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Species Page

rose wilt

Rose wilt disease
This information is part of a full datasheet available in the Crop Protection Compendium (CPC). Find out more information on how to access the CPC.
©CAB International. Published under a CC-BY-NC-SA 4.0 licence.


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Host plants / species affected

Main hosts

show all species affected
Rosa spp.

List of symptoms / signs

Leaves - abnormal forms
Leaves - abnormal leaf fall
Stems - dieback
Stems - wilt
Stems - witches broom
Whole plant - plant dead; dieback


Various disorders of the rose, with dieback as a common feature, have been described as rose wilt or similar to rose wilt. Fry and Hammett (1971) and Thomas (1981) have described in detail symptoms originally ascribed to rose wilt. In New Zealand, Fry and Hammett (1971) noted that variety, climate, husbandry and plant age influenced symptoms. On nursery plants in spring, diseased scion shoots were stunted, often broad at the base, tapering rapidly and frequently dying from the tip. Leaves were down-curled, brittle and easily shed. Basal buds could proliferate, producing several shoots with small recurved leaves ("balling"), and severely affected plants might die within a few months. On established plants, the main symptoms were general debility, extensive dieback, loss of apical dominance, proliferation of stunted axillary shoots, leaf epinasty and necrosis of shoots from the tip downward. Rose stunt and rose dieback described in the UK (Thomas, 1981) were characterized by similar symptoms, as was rose leaf curl, reported on mature garden roses in the USA (Slack et al., 1976). The symptoms of a disease described in Bulgaria as rose wilt suggested a phytoplasma etiology (Khristova, 1974). A sporadic dieback of unknown origin, recalling rose wilt but without shoot tip necrosis or shoot proliferation, is present on some cultivars grown for cut flower production in Italy (Lisa, 1988). From most reports it appears that slightly affected plants recover and grow normally in subsequent years.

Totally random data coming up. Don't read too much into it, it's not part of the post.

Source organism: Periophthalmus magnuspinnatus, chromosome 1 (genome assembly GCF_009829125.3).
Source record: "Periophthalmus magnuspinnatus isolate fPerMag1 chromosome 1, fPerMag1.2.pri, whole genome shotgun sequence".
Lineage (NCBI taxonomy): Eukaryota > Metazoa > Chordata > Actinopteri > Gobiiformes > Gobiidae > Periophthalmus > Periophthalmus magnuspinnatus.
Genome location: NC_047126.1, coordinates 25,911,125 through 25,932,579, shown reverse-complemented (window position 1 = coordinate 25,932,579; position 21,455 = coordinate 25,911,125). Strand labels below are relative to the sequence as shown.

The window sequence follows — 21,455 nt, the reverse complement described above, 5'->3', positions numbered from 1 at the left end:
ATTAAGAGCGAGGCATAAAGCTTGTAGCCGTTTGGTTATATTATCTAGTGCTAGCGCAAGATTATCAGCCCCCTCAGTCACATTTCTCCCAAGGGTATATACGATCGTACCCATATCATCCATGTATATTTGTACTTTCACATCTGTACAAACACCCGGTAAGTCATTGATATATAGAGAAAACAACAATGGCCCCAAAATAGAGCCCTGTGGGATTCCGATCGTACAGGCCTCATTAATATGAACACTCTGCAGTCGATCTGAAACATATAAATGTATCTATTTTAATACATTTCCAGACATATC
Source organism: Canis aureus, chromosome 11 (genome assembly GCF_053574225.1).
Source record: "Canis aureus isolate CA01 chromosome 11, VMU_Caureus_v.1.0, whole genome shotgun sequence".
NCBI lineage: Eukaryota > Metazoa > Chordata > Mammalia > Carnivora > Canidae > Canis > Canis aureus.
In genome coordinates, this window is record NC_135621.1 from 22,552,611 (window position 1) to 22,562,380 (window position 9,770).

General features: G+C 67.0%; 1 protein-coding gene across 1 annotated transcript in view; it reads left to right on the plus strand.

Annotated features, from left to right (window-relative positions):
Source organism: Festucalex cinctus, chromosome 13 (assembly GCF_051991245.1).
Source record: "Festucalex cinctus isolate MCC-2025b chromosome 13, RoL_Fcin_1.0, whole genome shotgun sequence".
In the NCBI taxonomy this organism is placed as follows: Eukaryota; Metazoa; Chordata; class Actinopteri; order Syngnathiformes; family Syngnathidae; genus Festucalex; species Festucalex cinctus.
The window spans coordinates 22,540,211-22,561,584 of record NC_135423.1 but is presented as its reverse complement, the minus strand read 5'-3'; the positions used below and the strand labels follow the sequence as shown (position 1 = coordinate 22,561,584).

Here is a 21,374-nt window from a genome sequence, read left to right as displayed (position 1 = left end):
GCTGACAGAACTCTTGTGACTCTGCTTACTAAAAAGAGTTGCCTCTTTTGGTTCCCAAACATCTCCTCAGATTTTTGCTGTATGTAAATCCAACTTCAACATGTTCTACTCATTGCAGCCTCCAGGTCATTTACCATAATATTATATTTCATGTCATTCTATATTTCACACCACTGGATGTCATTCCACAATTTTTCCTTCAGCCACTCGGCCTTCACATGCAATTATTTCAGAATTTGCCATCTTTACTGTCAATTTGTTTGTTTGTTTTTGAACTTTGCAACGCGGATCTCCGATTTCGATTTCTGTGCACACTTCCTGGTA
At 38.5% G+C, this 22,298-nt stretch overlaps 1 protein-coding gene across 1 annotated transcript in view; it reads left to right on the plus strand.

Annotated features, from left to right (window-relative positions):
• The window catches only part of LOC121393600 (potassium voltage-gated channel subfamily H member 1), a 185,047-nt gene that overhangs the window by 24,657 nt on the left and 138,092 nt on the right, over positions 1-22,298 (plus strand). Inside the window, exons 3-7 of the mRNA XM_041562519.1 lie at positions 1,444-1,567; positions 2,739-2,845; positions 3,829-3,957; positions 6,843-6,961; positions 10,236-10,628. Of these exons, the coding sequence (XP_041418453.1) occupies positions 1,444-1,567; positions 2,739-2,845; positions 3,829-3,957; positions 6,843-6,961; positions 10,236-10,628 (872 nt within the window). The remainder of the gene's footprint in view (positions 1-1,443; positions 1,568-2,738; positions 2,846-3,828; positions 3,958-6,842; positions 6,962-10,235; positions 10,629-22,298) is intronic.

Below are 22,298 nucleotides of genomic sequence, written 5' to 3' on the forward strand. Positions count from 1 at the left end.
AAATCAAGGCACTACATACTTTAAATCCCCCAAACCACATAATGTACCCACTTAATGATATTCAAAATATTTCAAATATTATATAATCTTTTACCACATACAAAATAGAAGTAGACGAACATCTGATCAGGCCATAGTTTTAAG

Symptoms of rose wilt were experimentally reproduced in rose by grafting infected buds on healthy plants by a double-budding technique (Fry and Hammett, 1971; Slack et al., 1976; Thomas, 1981).

Attempts to isolate or identify pathogens in plants affected by rose wilt or similar diseases have so far been negative (Fry and Hammett, 1971; Slack et al., 1976, Thomas, 1981; Lisa, 1998).

Prevention and control

Eliminate suspected plants.


Economic impact is very low. Apart from the unidentified disorder sporadically observed in Italy, no outbreak of the disease has been reported in the last twenty years.